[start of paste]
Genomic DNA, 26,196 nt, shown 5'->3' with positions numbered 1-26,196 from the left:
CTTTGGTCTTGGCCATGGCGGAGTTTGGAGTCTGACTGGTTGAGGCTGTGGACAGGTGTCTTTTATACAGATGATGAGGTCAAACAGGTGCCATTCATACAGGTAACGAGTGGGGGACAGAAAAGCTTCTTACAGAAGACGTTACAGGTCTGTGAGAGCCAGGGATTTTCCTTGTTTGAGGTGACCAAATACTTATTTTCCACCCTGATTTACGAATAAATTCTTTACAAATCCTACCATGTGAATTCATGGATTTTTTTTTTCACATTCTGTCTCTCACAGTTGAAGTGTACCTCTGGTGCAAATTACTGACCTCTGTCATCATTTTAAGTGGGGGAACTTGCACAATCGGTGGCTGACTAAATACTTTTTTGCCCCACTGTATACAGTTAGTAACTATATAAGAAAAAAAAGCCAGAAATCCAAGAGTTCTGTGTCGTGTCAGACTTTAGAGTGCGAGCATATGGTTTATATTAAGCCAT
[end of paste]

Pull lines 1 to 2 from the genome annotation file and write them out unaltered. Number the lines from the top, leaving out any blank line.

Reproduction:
Genomic DNA, 26,196 nt, shown 5'->3' with positions numbered 1-26,196 from the left:
CTTTGGTCTTGGCCATGGCGGAGTTTGGAGTCTGACTGGTTGAGGCTGTGGACAGGTGTCTTTTATACAGATGATGAGGTCAAACAGGTGCCATTCATACAGGTAACGAGTGGGGGACAGAAAAGCTTCTTACAGAAGACGTTACAGGTCTGTGAGAGCCAGGGATTTTCCTTGTTTGAGGTGACCAAATACTTATTTTCCACCCTGATTTACGAATAAATTCTTTACAAATCCTACCATGTGAATTCATGGATTTTTTTTTTCACATTCTGTCTCTCACAGTTGAAGTGTACCTCTGGTGCAAATTACTGACCTCTGTCATCATTTTAAGTGGGGGAACTTGCACAATCGGTGGCTGACTAAATACTTTTTTGCCCCACTGTATACAGTTAGTAACTATATAAGAAAAAAAAGCCAGAAATCCAAGAGTTCTGTGTCGTGTCAGACTTTAGAGTGCGAGCATATGGTTTATATTAAGCCAT